The Southern Interior cities of Kamloops and Penticton have some of the warmest and longest summer climates in Canada (while higher elevations are cold and snowy), although their temperatures are often exceeded north of the Fraser Canyon, close to the confluence of the Fraser and Thompson rivers, where the terrain is rugged and covered with desert-type flora. Semi-desert grassland is found in large areas of the Interior Plateau, with land uses ranging from ranching at lower altitudes to forestry at higher ones.
The northern, mostly mountainous, two-thirds of the province is largely unpopulated and undeveloped, except for the area east of the
British Columbia is considered part of the Pacific Northwest and the Cascadia bioregion, along with the American states of Alaska, Idaho, (western) Montana, Oregon, Washington, and (northern) California.
Because of the many mountain ranges and rugged coastline, British Columbia's climate varies dramatically across the province.
Coastal southern British Columbia has a mild, rainy oceanic climate, influenced by the North Pacific Current, which has its origins in the Kuroshio Current. Hucuktlis Lake on Vancouver Island receives an average of 6,903 mm (271.8 in) of rain annually, and some parts of the area are even classified as warm-summer Mediterranean, the northernmost occurrence in the world. In Victoria, the annual average temperature is 11.2 °C (52.2 °F), the warmest in Canada.
Due to the blocking presence of successive mountain ranges, the climate of some of the interior valleys of the province (such as the Thompson, parts of the Fraser Canyon, the southern Cariboo and parts of the Okanagan) is semi-arid with certain locations receiving less than 250 millimetres (10 in) in annual precipitation. The annual mean temperature in the most populated areas of the province is up to 12 °C (54 °F), the mildest anywhere in Canada.
The valleys of the Southern Interior have short winters with only brief bouts of cold or infrequent heavy snow, while those in the Cariboo, in the Central Interior, are colder because of increased altitude and latitude, but without the intensity or duration experienced at similar latitudes elsewhere in Canada. Outside of the driest valleys, the Southern and Central Interior generally have a humid continental climate with widely variable precipitation. For example, the average daily low in Prince George (roughly in the middle of the province) in January is −12 °C (10 °F). Small towns in the southern interior with high elevation such as Princeton are typically colder and snowier than cities in the valleys.
Heavy snowfall occurs in all elevated mountainous terrain providing bases for skiers in both south and central British Columbia. Annual snowfall on highway mountain passes in the southern interior rivals some of the snowiest cities in Canada,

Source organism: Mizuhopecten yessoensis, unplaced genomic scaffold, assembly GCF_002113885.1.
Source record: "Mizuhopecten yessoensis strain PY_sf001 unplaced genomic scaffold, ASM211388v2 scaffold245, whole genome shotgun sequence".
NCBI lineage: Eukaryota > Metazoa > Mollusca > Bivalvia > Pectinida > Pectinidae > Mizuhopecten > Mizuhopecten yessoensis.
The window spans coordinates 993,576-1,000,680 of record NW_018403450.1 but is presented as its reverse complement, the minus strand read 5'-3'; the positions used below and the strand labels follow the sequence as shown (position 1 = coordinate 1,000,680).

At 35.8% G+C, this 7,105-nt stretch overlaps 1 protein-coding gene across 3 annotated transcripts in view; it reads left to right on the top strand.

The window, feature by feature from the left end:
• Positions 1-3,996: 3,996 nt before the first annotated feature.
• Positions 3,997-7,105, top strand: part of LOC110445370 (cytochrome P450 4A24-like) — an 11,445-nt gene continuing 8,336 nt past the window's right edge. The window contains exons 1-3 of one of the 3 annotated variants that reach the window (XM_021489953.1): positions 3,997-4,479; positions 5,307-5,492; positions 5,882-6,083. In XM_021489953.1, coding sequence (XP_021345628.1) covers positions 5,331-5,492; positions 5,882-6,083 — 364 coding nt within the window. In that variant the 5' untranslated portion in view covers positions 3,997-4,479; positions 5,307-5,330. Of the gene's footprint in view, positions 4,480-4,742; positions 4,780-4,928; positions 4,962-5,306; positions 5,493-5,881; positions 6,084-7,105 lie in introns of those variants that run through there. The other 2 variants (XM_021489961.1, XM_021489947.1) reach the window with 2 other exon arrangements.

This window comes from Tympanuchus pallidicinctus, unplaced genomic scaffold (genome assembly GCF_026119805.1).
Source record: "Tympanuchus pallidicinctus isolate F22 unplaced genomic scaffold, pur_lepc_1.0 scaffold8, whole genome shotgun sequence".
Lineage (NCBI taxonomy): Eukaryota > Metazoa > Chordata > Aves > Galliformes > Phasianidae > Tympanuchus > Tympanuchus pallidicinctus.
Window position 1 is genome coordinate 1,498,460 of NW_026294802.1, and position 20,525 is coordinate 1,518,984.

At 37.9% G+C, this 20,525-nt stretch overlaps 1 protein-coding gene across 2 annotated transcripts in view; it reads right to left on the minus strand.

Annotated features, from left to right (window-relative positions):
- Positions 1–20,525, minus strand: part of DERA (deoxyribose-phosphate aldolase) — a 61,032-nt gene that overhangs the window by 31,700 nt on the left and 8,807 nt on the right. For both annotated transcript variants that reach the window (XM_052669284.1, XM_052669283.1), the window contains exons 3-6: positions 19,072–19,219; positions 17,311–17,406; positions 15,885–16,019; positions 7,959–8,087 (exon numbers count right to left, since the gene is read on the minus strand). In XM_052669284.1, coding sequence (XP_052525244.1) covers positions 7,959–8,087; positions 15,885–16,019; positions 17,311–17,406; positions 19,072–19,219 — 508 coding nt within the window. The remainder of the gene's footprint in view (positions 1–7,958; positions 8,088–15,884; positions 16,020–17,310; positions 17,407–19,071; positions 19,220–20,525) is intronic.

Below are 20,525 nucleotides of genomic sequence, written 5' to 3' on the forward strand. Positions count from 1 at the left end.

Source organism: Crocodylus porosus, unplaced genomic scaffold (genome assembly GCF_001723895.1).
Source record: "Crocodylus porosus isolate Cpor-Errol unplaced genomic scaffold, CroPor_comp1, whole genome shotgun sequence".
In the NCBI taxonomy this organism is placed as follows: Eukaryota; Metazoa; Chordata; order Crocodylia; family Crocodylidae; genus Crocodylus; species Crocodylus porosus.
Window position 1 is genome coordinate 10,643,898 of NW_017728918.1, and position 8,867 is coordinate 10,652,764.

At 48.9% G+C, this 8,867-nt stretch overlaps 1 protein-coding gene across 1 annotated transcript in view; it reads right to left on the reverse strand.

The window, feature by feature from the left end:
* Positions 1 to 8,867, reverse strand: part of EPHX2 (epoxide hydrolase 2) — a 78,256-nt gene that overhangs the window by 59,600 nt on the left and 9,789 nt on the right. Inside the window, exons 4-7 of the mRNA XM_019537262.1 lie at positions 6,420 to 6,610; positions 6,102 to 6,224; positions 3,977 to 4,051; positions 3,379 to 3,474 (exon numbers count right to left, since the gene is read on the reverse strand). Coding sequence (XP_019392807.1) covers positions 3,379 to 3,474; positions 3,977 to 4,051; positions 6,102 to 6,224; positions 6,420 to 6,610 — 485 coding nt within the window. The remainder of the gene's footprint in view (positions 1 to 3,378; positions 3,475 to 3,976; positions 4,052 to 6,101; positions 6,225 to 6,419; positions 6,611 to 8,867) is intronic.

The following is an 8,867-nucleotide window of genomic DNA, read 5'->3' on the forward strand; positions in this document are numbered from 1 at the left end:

Winters are generally severe in the Northern Interior which is generally in the
During winter on the coast,
Southern Interior valleys are hot in summer; for example, in Osoyoos, the July maximum temperature averages 31.7 °C (89.1 °F), making it the hottest month of any location in Canada; this hot weather sometimes spreads towards the coast or to the far north of the province. Temperatures often exceed 40 °C (104 °F) in the lower elevations of valleys in the Interior during mid-summer, with the record high of 49.6 °C (121.3 °F) being held in Lytton on June 29, 2021, during a record-breaking heat wave that year.
The extended summer dryness often creates conditions that spark forest fires, from dry-lightning or man-made causes. Many areas of the province are often covered by a blanket of heavy cloud and low fog during the winter months, in contrast to abundant summer sunshine. Annual sunshine hours vary from 2200 near Cranbrook and Victoria to less than 1300 in Prince Rupert, on the North Coast just south of Southeast Alaska.
The exception to British Columbia's wet and cloudy winters is during the El Niño phase. During El Niño events, the jet stream is much farther south across North America, making the province's winters milder and drier than normal. Winters are much wetter and cooler during the opposite phase, La Niña.
|Prince Rupert||5.6 °C (42.1 °F)||−0.8 °C (30.6 °F)||10.2 °C (50.4 °F)||2.5 °C (36.5 °F)||16.2 °C (61.2 °F)||10.5 °C (50.9 °F)||11.1 °C (52.0 °F)||4.9 °C (40.8 °F)|
|Tofino||8.3 °C (46.9 °F)||2.3 °C (36.1 °F)||11.9 °C (53.4 °F)||4.0 °C (39.2 °F)||18.9 °C (66.0 °F)||10.5 °C (50.9 °F)||13.6 °C (56.5 °F)||6.3 °C (43.3 °F)|
|Nanaimo||6.9 °C (44.4 °F)||0.1 °C (32.2 °F)||14.1 °C (57.4 °F)||3.9 °C (39.0 °F)||23.9 °C (75.0 °F)||12.3 °C (54.1 °F)||14.6 °C (58.3 °F)||5.2 °C (41.4 °F)|
|Victoria||7.6 °C (45.7 °F)||1.5 °C (34.7 °F)||13.6 °C (56.5 °F)||4.3 °C (39.7 °F)||22.4 °C (72.3 °F)||11.3 °C (52.3 °F)||14.2 °C (57.6 °F)||5.7 °C (42.3 °F)|
|Vancouver||6.9 °C (44.4 °F)||1.4 °C (34.5 °F)||13.2 °C (55.8 °F)||5.6 °C (42.1 °F)||22.2 °C (72.0 °F)||13.7 °C (56.7 °F)||13.5 °C (56.3 °F)||7.0 °C (44.6 °F)|
|Chilliwack||6.1 °C (43.0 °F)||0.4 °C (32.7 °F)||15.8 °C (60.4 °F)||5.2 °C (41.4 °F)||25.0 °C (77.0 °F)||12.5 °C (54.5 °F)||15.3 °C (59.5 °F)||6.4 °C (43.5 °F)|
|Penticton||1.8 °C (35.2 °F)||−3.0 °C (26.6 °F)||15.7 °C (60.3 °F)||2.5 °C (36.5 °F)||28.7 °C (83.7 °F)||13.3 °C (55.9 °F)||14.3 °C (57.7 °F)||3.2 °C (37.8 °F)|